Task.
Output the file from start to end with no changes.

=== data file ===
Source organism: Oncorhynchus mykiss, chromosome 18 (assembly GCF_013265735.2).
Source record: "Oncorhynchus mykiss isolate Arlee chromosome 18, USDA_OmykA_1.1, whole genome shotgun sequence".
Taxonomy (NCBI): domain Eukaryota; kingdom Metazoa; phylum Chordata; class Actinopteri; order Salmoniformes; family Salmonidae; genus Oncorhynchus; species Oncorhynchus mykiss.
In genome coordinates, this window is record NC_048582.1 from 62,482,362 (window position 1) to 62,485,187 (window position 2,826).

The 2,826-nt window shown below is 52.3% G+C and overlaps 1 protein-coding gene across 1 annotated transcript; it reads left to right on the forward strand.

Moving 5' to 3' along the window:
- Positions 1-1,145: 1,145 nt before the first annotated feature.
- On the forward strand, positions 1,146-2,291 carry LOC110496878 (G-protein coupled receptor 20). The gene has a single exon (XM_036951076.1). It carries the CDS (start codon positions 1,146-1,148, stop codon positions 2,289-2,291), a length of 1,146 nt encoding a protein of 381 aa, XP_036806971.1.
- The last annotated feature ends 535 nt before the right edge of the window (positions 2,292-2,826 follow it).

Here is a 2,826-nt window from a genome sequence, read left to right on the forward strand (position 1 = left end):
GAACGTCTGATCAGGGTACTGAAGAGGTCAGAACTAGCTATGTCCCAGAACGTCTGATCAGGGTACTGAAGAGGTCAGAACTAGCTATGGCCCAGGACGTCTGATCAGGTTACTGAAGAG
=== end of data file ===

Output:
Source organism: Oncorhynchus mykiss, chromosome 18 (assembly GCF_013265735.2).
Source record: "Oncorhynchus mykiss isolate Arlee chromosome 18, USDA_OmykA_1.1, whole genome shotgun sequence".
Taxonomy (NCBI): domain Eukaryota; kingdom Metazoa; phylum Chordata; class Actinopteri; order Salmoniformes; family Salmonidae; genus Oncorhynchus; species Oncorhynchus mykiss.
In genome coordinates, this window is record NC_048582.1 from 62,482,362 (window position 1) to 62,485,187 (window position 2,826).

The 2,826-nt window shown below is 52.3% G+C and overlaps 1 protein-coding gene across 1 annotated transcript; it reads left to right on the forward strand.

Moving 5' to 3' along the window:
- Positions 1-1,145: 1,145 nt before the first annotated feature.
- On the forward strand, positions 1,146-2,291 carry LOC110496878 (G-protein coupled receptor 20). The gene has a single exon (XM_036951076.1). It carries the CDS (start codon positions 1,146-1,148, stop codon positions 2,289-2,291), a length of 1,146 nt encoding a protein of 381 aa, XP_036806971.1.
- The last annotated feature ends 535 nt before the right edge of the window (positions 2,292-2,826 follow it).

Here is a 2,826-nt window from a genome sequence, read left to right on the forward strand (position 1 = left end):
GAACGTCTGATCAGGGTACTGAAGAGGTCAGAACTAGCTATGTCCCAGAACGTCTGATCAGGGTACTGAAGAGGTCAGAACTAGCTATGGCCCAGGACGTCTGATCAGGTTACTGAAGAG